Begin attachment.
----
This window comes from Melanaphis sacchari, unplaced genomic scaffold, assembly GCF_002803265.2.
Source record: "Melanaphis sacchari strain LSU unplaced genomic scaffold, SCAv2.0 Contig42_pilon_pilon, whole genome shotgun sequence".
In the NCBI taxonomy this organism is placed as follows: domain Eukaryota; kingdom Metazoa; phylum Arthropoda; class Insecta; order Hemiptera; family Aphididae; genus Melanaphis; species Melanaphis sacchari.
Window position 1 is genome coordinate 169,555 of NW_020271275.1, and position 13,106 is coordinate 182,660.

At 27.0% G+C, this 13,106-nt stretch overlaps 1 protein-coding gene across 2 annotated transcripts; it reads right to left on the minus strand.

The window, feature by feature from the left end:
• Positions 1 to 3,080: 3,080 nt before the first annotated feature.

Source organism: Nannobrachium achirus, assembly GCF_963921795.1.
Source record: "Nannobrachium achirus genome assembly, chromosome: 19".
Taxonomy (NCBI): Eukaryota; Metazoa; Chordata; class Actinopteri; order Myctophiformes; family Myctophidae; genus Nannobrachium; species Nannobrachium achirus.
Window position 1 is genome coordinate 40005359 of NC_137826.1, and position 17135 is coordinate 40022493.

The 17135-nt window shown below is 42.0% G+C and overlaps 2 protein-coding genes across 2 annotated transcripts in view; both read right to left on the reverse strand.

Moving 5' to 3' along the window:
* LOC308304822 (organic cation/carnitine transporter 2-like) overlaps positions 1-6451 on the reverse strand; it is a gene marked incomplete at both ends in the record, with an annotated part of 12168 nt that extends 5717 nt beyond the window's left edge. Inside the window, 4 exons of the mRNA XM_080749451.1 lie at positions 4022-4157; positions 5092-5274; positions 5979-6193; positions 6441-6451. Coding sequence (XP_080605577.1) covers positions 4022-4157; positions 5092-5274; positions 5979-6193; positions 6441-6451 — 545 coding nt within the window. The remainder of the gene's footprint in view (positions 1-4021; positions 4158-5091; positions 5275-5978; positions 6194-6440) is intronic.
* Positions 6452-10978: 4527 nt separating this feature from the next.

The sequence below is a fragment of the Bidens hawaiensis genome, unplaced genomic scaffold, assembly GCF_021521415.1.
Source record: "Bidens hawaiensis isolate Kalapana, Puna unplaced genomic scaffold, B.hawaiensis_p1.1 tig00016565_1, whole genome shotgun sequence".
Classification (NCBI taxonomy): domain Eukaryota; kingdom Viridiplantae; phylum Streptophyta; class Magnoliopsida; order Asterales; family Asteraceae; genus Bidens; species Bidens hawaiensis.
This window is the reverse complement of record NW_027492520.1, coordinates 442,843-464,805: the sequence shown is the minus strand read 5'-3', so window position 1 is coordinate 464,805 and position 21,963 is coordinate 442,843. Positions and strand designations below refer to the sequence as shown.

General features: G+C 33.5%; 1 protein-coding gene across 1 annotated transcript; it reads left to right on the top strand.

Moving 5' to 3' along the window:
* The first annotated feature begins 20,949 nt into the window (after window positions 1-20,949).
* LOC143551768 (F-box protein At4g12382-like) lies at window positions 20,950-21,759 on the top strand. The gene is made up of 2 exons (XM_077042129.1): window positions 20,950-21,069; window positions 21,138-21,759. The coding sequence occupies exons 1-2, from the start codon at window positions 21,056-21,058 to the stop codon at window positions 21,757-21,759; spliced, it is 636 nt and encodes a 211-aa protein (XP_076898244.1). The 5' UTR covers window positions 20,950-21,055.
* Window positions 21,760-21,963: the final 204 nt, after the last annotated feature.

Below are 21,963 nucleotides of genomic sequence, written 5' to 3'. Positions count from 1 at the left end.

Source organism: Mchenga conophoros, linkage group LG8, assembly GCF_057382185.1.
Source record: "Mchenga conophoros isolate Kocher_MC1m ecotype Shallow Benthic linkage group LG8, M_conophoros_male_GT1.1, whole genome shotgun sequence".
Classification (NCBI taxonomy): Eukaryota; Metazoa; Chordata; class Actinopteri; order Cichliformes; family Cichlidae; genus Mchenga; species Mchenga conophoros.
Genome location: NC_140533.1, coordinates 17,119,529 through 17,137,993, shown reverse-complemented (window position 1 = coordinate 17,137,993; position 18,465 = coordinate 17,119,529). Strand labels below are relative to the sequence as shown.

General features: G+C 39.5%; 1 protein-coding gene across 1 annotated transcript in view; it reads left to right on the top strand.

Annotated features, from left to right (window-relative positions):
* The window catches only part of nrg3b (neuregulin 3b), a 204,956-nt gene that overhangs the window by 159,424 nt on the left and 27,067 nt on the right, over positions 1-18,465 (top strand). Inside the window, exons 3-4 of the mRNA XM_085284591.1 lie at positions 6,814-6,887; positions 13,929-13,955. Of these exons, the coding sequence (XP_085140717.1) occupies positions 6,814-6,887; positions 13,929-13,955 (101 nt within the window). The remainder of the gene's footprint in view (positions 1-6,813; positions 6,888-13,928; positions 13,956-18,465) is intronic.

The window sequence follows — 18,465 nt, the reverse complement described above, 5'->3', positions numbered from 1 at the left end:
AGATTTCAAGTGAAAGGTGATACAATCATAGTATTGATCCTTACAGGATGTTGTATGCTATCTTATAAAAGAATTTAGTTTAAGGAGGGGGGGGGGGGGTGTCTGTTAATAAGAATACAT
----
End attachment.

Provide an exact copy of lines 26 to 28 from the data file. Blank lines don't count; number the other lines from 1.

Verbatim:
Source organism: Mchenga conophoros, linkage group LG8, assembly GCF_057382185.1.
Source record: "Mchenga conophoros isolate Kocher_MC1m ecotype Shallow Benthic linkage group LG8, M_conophoros_male_GT1.1, whole genome shotgun sequence".
Classification (NCBI taxonomy): Eukaryota; Metazoa; Chordata; class Actinopteri; order Cichliformes; family Cichlidae; genus Mchenga; species Mchenga conophoros.